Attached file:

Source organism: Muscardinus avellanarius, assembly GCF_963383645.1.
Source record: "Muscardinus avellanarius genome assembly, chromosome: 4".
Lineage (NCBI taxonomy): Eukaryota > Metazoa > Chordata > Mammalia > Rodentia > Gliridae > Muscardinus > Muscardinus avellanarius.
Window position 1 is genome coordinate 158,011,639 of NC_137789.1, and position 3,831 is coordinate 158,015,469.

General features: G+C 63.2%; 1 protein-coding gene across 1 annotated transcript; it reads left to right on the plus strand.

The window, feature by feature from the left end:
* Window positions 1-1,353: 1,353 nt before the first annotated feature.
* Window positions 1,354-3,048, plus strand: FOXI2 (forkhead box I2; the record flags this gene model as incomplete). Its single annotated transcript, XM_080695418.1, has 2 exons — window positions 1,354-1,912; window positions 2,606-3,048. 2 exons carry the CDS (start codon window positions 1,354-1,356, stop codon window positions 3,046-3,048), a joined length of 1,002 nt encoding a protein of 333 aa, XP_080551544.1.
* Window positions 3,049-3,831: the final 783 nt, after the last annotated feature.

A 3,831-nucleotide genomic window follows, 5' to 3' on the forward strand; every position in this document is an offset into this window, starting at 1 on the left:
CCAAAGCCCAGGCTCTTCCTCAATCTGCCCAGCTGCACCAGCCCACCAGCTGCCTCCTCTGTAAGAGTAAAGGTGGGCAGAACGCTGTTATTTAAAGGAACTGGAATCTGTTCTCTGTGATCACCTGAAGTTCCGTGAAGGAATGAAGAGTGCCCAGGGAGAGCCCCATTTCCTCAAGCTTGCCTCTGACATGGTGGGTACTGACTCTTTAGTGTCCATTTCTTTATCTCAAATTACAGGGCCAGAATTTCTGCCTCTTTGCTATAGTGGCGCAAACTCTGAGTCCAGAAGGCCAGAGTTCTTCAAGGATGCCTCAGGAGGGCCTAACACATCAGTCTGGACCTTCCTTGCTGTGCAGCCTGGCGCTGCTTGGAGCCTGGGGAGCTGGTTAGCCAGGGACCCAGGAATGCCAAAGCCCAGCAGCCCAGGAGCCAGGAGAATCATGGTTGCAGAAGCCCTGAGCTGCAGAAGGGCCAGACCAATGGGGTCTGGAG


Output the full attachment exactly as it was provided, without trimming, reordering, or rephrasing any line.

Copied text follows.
Source organism: Muscardinus avellanarius, assembly GCF_963383645.1.
Source record: "Muscardinus avellanarius genome assembly, chromosome: 4".
Lineage (NCBI taxonomy): Eukaryota > Metazoa > Chordata > Mammalia > Rodentia > Gliridae > Muscardinus > Muscardinus avellanarius.
Window position 1 is genome coordinate 158,011,639 of NC_137789.1, and position 3,831 is coordinate 158,015,469.

General features: G+C 63.2%; 1 protein-coding gene across 1 annotated transcript; it reads left to right on the plus strand.

The window, feature by feature from the left end:
* Window positions 1-1,353: 1,353 nt before the first annotated feature.
* Window positions 1,354-3,048, plus strand: FOXI2 (forkhead box I2; the record flags this gene model as incomplete). Its single annotated transcript, XM_080695418.1, has 2 exons — window positions 1,354-1,912; window positions 2,606-3,048. 2 exons carry the CDS (start codon window positions 1,354-1,356, stop codon window positions 3,046-3,048), a joined length of 1,002 nt encoding a protein of 333 aa, XP_080551544.1.
* Window positions 3,049-3,831: the final 783 nt, after the last annotated feature.

A 3,831-nucleotide genomic window follows, 5' to 3' on the forward strand; every position in this document is an offset into this window, starting at 1 on the left:
CCAAAGCCCAGGCTCTTCCTCAATCTGCCCAGCTGCACCAGCCCACCAGCTGCCTCCTCTGTAAGAGTAAAGGTGGGCAGAACGCTGTTATTTAAAGGAACTGGAATCTGTTCTCTGTGATCACCTGAAGTTCCGTGAAGGAATGAAGAGTGCCCAGGGAGAGCCCCATTTCCTCAAGCTTGCCTCTGACATGGTGGGTACTGACTCTTTAGTGTCCATTTCTTTATCTCAAATTACAGGGCCAGAATTTCTGCCTCTTTGCTATAGTGGCGCAAACTCTGAGTCCAGAAGGCCAGAGTTCTTCAAGGATGCCTCAGGAGGGCCTAACACATCAGTCTGGACCTTCCTTGCTGTGCAGCCTGGCGCTGCTTGGAGCCTGGGGAGCTGGTTAGCCAGGGACCCAGGAATGCCAAAGCCCAGCAGCCCAGGAGCCAGGAGAATCATGGTTGCAGAAGCCCTGAGCTGCAGAAGGGCCAGACCAATGGGGTCTGGAG